Sometimes people make assumptions about me and my background based on my appearance. I’m a six-foot, eight-inch black man working in the video game industry, and no, I don’t play basketball.

I’ve worked hard to get into the industry and learn as much as I can about all disciplines of game development. It’s always surprising when someone thinks I don’t have a grasp on a particular subject and then I have to educate them.

What do you think can be done to help encourage more people of colour to get into games?

Easy. Show more people of colour as main characters in games – not as secondary options. More so, I’d love to see more folks who look like me visible at public-facing industry events like E3. Put people of colour on stage and let them represent your companies, and you will see more people of colour wanting to join.

Is there anything that recruiters should be doing differently to address the lack of diversity across not only games development but all industries?

I think recruiters can start by making it a priority to highlight the reasons why diversity is important in teams. Going another step would be to even maybe educate their clients on how and why a diverse team can increase revenue in the studio.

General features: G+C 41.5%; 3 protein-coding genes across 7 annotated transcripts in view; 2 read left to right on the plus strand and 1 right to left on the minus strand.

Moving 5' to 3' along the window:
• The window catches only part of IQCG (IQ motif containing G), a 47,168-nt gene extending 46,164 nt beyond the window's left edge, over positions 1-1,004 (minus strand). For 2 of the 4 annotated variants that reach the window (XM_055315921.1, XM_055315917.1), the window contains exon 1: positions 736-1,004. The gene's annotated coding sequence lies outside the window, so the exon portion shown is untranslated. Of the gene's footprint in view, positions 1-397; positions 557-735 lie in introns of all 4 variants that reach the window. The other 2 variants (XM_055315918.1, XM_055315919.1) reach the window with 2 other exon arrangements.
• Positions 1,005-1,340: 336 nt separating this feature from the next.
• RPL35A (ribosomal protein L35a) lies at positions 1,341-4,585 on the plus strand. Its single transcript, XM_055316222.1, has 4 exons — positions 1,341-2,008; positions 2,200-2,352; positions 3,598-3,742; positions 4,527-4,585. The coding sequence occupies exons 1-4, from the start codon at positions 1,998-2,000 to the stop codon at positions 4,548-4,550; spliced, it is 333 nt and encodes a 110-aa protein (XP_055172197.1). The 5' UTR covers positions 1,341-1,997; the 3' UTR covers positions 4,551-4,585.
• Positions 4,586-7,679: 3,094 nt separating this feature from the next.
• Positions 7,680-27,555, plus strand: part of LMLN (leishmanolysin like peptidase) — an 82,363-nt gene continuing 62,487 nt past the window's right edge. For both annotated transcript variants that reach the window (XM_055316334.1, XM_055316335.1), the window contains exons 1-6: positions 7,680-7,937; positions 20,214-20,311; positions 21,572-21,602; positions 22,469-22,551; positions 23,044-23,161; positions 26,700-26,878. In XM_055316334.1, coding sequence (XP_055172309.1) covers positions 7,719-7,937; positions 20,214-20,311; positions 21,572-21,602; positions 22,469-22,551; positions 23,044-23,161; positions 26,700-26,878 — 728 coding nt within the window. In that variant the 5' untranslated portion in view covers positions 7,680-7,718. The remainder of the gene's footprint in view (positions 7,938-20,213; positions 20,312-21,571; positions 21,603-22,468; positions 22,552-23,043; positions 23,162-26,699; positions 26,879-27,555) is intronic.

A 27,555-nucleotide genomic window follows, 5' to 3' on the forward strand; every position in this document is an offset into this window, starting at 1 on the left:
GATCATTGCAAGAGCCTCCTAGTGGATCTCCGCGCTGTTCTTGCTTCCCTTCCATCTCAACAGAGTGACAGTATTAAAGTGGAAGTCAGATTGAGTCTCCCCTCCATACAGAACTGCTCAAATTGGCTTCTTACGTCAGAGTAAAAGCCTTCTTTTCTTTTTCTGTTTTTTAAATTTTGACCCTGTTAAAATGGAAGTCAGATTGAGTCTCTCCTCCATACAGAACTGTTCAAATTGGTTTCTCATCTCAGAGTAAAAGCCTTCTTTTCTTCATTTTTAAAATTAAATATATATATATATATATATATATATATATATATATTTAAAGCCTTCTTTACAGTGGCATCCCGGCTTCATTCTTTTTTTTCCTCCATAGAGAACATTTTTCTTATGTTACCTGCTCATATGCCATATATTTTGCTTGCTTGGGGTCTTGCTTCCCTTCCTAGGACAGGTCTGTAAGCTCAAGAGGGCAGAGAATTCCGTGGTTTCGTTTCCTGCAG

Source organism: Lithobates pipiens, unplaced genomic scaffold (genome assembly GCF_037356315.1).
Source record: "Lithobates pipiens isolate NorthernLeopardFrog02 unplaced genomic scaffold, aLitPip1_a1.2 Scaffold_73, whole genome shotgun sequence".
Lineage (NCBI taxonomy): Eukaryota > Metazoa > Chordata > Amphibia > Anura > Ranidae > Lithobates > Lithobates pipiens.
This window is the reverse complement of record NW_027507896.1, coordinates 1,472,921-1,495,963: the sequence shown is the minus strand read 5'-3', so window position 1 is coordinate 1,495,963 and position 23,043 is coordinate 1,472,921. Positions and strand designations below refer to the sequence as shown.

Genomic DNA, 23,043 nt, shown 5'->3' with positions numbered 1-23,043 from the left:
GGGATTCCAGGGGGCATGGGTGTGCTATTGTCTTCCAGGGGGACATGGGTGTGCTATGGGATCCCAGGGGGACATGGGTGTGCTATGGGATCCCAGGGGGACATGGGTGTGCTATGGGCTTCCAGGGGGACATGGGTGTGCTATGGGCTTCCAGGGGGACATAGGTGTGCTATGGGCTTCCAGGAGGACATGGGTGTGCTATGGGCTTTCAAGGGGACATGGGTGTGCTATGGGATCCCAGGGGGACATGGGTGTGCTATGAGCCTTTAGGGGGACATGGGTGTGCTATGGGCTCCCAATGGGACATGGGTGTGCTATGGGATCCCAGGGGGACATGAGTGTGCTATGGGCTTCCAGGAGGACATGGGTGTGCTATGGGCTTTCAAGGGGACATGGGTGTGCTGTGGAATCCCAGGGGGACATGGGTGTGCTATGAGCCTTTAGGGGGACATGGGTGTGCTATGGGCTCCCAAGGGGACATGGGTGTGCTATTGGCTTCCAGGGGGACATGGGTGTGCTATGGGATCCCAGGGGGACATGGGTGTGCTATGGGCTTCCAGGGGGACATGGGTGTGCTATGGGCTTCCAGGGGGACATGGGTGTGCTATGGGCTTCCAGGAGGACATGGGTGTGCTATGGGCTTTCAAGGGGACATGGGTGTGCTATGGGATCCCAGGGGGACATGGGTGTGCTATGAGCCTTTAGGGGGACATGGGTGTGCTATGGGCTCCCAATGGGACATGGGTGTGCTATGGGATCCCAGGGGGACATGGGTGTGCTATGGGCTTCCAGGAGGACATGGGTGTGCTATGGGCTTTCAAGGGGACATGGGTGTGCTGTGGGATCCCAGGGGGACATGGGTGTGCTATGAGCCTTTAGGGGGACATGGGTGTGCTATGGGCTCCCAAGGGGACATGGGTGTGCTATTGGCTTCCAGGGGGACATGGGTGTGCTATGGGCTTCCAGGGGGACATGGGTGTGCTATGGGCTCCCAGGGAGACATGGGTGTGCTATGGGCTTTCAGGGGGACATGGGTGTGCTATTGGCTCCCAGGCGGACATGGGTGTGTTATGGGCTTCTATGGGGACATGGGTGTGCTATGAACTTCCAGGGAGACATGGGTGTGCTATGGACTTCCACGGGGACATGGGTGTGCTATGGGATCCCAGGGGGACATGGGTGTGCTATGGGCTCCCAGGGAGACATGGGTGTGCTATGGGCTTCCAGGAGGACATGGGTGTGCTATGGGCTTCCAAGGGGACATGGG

Since the recent surge in the #BlackLivesMatters campaign, what changes (if any) have you seen from across the industry to address the issue?

Mostly just acknowledgement. There could be real change happening behind the scenes but those changes may not bear fruit for months or years to come.

Harris speaking with CEO and founder of Konsole Kingz CJ Peters at an ATX Game Makers meet up at SXSW

What advice do you have for other people of colour that are looking at getting into games?

My main advice is: don’t wait and don’t ask permission. If you are having trouble getting into the industry, try making your own game or join a community like ATX Game Makers. Our community is dedicated to increasing diversity in the industry by directly helping people get started on their career journey. You can find us here: www.atxgamemakers.com. Everyone is welcome.